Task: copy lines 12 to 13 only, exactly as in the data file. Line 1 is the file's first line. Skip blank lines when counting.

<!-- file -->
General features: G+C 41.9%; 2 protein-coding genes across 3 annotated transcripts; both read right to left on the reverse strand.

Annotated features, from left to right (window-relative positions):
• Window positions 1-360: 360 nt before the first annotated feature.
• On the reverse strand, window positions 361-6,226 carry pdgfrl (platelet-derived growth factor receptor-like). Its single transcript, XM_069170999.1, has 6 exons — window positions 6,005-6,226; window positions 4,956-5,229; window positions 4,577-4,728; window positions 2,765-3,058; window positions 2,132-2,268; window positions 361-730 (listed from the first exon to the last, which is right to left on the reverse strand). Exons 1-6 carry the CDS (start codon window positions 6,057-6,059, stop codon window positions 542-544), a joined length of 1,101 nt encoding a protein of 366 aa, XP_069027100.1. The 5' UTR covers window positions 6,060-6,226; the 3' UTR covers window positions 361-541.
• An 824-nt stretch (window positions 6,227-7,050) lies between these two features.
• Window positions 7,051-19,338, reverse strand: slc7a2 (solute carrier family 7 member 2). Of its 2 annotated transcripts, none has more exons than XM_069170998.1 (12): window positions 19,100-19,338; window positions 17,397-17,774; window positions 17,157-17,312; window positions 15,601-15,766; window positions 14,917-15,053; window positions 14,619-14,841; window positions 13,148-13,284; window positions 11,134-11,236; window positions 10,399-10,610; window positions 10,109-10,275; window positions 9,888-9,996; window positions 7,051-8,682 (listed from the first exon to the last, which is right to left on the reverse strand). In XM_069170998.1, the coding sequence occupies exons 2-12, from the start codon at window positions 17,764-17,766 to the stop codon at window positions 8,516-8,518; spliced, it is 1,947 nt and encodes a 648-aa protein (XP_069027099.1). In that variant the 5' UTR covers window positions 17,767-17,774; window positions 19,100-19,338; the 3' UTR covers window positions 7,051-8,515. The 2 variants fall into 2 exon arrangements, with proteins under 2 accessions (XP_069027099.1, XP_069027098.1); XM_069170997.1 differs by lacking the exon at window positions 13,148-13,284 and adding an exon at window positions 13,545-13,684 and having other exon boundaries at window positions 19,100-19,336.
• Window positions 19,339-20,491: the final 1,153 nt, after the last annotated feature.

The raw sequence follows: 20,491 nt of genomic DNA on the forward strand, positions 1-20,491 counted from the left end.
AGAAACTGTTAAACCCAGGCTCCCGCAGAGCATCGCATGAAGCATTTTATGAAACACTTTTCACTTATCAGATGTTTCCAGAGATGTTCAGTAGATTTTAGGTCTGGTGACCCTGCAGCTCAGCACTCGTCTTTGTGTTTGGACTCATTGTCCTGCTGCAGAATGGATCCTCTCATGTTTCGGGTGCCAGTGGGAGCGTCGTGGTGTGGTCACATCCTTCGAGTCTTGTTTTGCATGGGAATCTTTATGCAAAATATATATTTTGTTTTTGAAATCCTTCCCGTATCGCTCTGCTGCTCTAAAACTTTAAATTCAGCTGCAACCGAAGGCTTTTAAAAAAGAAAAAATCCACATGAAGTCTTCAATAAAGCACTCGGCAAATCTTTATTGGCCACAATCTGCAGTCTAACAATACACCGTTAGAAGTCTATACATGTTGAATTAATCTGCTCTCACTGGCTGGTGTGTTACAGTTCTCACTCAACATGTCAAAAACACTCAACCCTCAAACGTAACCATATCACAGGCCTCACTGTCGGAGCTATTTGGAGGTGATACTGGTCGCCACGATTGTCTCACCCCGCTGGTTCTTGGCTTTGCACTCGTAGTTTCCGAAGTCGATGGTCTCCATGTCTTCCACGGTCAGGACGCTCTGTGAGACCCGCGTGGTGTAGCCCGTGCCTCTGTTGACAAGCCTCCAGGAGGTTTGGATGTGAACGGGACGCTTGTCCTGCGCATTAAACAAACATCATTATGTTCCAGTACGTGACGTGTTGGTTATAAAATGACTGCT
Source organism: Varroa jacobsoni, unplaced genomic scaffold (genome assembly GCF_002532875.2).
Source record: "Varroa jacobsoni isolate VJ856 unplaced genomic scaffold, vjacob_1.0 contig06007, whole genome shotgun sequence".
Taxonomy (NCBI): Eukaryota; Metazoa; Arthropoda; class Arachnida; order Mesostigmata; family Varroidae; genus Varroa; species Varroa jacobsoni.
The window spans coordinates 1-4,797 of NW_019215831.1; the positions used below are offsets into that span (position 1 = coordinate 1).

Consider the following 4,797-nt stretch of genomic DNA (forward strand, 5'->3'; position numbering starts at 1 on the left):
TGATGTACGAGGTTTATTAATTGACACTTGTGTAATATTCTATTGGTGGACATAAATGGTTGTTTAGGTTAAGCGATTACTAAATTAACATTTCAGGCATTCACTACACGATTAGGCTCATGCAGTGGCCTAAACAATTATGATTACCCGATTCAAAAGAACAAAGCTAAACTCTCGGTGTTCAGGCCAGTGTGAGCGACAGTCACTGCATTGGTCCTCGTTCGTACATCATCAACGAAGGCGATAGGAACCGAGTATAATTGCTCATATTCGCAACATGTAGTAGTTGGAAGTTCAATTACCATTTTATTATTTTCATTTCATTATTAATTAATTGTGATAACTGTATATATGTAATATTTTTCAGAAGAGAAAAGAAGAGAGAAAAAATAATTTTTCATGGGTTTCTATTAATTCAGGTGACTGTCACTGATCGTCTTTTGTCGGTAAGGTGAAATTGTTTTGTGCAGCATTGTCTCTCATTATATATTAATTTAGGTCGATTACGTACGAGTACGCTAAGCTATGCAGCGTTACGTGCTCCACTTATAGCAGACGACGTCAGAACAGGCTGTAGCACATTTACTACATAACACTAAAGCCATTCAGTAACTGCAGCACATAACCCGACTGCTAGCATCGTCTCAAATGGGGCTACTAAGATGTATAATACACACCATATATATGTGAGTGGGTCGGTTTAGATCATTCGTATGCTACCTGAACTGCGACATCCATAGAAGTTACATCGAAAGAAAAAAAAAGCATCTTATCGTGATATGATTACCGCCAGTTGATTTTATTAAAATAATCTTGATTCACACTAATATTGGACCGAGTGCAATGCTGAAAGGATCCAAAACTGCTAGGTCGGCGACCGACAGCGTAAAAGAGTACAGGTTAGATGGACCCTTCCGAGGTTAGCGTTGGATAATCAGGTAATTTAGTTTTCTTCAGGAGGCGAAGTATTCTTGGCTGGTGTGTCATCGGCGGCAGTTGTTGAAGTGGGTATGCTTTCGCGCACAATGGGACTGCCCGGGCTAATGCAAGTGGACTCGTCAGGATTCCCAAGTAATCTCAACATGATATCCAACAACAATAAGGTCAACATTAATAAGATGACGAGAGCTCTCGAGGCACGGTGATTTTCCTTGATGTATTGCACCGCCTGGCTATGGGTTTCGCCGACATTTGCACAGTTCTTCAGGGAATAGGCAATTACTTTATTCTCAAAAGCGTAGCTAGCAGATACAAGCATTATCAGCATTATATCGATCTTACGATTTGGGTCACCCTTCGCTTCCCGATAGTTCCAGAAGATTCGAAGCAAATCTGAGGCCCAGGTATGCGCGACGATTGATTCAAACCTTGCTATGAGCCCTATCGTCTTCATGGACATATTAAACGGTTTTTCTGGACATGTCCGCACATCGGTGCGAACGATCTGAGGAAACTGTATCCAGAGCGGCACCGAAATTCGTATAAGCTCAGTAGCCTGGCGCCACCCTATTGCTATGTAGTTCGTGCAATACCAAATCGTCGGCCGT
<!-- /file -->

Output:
Taxonomy (NCBI): Eukaryota; Metazoa; Arthropoda; class Arachnida; order Mesostigmata; family Varroidae; genus Varroa; species Varroa jacobsoni.
The window spans coordinates 1-4,797 of NW_019215831.1; the positions used below are offsets into that span (position 1 = coordinate 1).